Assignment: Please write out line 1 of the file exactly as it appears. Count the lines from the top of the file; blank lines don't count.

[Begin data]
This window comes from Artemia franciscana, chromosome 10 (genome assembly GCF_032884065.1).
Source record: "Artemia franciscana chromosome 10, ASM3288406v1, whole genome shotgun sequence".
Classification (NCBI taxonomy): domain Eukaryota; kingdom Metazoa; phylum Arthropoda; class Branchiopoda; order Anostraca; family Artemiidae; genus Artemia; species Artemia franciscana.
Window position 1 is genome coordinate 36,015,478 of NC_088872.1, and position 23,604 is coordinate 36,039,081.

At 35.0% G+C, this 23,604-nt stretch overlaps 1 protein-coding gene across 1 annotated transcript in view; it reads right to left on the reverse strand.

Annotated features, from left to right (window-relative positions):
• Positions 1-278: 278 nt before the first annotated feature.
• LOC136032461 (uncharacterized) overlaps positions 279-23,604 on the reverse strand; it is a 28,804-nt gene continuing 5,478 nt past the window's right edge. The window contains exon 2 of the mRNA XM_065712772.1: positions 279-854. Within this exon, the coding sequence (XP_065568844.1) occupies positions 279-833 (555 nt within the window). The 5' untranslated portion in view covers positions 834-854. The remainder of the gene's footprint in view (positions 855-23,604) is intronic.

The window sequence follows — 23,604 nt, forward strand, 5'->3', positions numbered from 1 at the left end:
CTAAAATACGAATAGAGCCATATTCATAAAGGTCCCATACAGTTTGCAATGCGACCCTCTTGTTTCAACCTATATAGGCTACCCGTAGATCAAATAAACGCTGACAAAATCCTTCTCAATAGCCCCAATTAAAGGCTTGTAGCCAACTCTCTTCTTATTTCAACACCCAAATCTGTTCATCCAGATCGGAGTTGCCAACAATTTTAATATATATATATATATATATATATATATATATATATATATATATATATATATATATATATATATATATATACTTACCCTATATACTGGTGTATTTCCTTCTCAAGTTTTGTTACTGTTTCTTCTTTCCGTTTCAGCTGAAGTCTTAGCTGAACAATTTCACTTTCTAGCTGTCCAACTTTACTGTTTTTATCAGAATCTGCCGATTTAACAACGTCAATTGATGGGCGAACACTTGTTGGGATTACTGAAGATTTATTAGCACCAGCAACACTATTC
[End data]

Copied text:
This window comes from Artemia franciscana, chromosome 10 (genome assembly GCF_032884065.1).